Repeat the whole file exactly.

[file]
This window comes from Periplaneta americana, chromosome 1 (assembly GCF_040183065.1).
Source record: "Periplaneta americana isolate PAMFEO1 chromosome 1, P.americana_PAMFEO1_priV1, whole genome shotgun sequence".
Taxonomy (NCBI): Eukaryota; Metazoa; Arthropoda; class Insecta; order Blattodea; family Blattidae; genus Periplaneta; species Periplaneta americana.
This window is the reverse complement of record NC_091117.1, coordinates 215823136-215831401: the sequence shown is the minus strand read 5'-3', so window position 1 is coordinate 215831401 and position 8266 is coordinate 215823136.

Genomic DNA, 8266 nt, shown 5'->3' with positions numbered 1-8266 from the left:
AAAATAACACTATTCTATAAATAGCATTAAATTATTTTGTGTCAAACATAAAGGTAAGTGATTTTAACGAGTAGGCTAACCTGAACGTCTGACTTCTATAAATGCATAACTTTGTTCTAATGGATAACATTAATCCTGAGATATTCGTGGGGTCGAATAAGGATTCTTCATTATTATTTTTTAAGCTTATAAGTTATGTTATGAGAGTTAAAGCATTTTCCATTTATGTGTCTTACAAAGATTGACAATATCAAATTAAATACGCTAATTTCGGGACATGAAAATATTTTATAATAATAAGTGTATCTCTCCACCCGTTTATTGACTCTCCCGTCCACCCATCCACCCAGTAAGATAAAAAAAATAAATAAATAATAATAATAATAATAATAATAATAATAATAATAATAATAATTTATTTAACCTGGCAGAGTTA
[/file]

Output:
This window comes from Periplaneta americana, chromosome 1 (assembly GCF_040183065.1).
Source record: "Periplaneta americana isolate PAMFEO1 chromosome 1, P.americana_PAMFEO1_priV1, whole genome shotgun sequence".
Taxonomy (NCBI): Eukaryota; Metazoa; Arthropoda; class Insecta; order Blattodea; family Blattidae; genus Periplaneta; species Periplaneta americana.
This window is the reverse complement of record NC_091117.1, coordinates 215823136-215831401: the sequence shown is the minus strand read 5'-3', so window position 1 is coordinate 215831401 and position 8266 is coordinate 215823136.

Genomic DNA, 8266 nt, shown 5'->3' with positions numbered 1-8266 from the left:
AAAATAACACTATTCTATAAATAGCATTAAATTATTTTGTGTCAAACATAAAGGTAAGTGATTTTAACGAGTAGGCTAACCTGAACGTCTGACTTCTATAAATGCATAACTTTGTTCTAATGGATAACATTAATCCTGAGATATTCGTGGGGTCGAATAAGGATTCTTCATTATTATTTTTTAAGCTTATAAGTTATGTTATGAGAGTTAAAGCATTTTCCATTTATGTGTCTTACAAAGATTGACAATATCAAATTAAATACGCTAATTTCGGGACATGAAAATATTTTATAATAATAAGTGTATCTCTCCACCCGTTTATTGACTCTCCCGTCCACCCATCCACCCAGTAAGATAAAAAAAATAAATAAATAATAATAATAATAATAATAATAATAATAATAATAATAATAATTTATTTAACCTGGCAGAGTTA